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As for the third *, she was a thief, and a common mercenary prostitute, and that without


follicitation from nature, for she owned she had no enjoyment. She had no respect of persons, a prince or a porter was all one, according as they paid; yea, she would leave the finest gentleman in the world to go to an ugly pocky fellow for fi perce more. In the practice of her profession She had amassed vast magazines of all sorts of things ; she had above five hundred luits of fine cloaths, and yet went abroad like a cynder-wench: se robbed and starved all the servants, so that no body could live near her,

So much for John's three daughters, which you will say were rarities to be fond of: yet nature will shew it. felf; no body could blaine their relations for taking care of then : and therefore it was that Hocus, with two other of the guardians, thought it their duty to take care of the interest of the three girls, and give John their best advice before he compounded the law. fuit.

Hoons. What makes you to shy of late, my god friend!. There is no-body loves you better than I, nor bas taken more pains in your affairs : as I hope to be fa. ved I would do any thing to serve you ; I would crawl upon all fours to férve you'; I have spent my health and paternal estate in your service. I have, indeed, a finall pittance left, with which I might retire, and with as good a conscience as any man ; but the thonghts of this disgrace. ful composition so touches me to the quick, that I cantot sleep: after I had brought the cause to the last stroke, tbat one verdict more had quite ruined old Lewis, and Lord Strutt, and put you in the quiet possession of every ting; then to compound! I cannot bear it. This cause was my favourite, I had set my heart upon it ; it is like an only child ; I cannot endure it should miscarry; for God's sake consider only to what a dismal condition old Lewis is brought. He is at an end of all his cash ; his attorneys have hardly one trick left : they are at an end of all their chicane ; besides, he has both his law and his daily bread now upon trust. Hold out only one term longer, and I will warrant you, before the next we shall have him in the fiect. I will bring him to the pillory;

• Usuria, usury.

his ears shall pay for his perjuries. For the love of God do not compound: let me be damned if you have a friend in the world, that loves you better than I: there is nobody can say I am covetous, or that I have


interest to pursue, but yours.

2d Guardian. There is nothing fo plain, as that this Lewis has a design to ruin- all his neighbouring tradefmen; and at this time he has such a prodlgious incomegn by his trade of all kinds, that if there is not some stop put to his exorbitant riches, he will monopolize every thing : no-body will be able to fell a yard of drapery or mercery ware but himfelf. I then hold it. adviseable, that you continue the law-fuit, and burst hiin at once. My concern for the three poor motherless children obliges me to give you this advice ; for their-cstates, poor girls! depend epon the success of this cause.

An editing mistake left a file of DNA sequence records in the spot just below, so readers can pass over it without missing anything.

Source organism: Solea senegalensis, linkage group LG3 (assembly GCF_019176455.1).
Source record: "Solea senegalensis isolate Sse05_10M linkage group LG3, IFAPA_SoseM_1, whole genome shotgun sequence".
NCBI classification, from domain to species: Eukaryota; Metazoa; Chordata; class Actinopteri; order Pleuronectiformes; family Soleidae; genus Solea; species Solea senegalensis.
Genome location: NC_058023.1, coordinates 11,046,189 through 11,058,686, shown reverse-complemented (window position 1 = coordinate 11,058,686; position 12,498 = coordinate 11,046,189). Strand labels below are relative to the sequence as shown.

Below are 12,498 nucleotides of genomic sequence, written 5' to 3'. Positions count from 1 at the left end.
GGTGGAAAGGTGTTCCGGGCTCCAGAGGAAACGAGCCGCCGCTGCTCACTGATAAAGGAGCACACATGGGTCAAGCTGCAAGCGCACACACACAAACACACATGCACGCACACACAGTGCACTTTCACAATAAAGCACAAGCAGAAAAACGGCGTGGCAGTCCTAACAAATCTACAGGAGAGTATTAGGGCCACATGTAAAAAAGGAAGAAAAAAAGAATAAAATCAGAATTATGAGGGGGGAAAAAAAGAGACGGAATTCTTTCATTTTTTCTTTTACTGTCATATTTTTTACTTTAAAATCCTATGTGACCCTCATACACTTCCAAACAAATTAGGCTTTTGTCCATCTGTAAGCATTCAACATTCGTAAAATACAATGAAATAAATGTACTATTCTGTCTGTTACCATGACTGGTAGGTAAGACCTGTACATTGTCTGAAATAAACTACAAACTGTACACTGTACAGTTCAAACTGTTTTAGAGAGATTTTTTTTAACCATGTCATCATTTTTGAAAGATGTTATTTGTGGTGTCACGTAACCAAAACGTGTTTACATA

3d Guardian. I own this writ of ejectment has cost. dear; but then consider it is a jewel well worth the

pur. chafing at the price of all you have. None but Mr Bull's declared enemies can say, he has any other fecurity for his cloarbing tradė, but the ejectment of Lord Strutt.. The only question then that remains to be decided, is, who fhuil Itand the expences of the suit ? To which the anfwer is as plain ; who but he that is to have tbe advantage of the sentence! When Elquire South has got poffeffion of his title and honour, is not Jahn Bull 10 be his clothier? Who then, but John, ought to put him in pofflion! Ak but any indifferent gentleman, who ought to bear his charges at law? and he will readily answer, his tradesmen. I do therefore-affirm, and I will go-to death with it, that, being his clothier, you ought to put him in quiet poffeffion of his estate, and, with the la:ne generous fpirit you have begun it, compleat the good work. If you perlift in the bad measures you are now in, what must become of the three poor orphans? My heart bleeds for the poor girls.

foon Bull. You are all very eloquent persons ; but give me leave to tell you, you express a great deal more concern for the thiree girls than for me ; I-think my intereft ought to be considered in the first place. As for you, Hocus, I cannot but say you have managed my, law-fúit with great address, and much to my honour;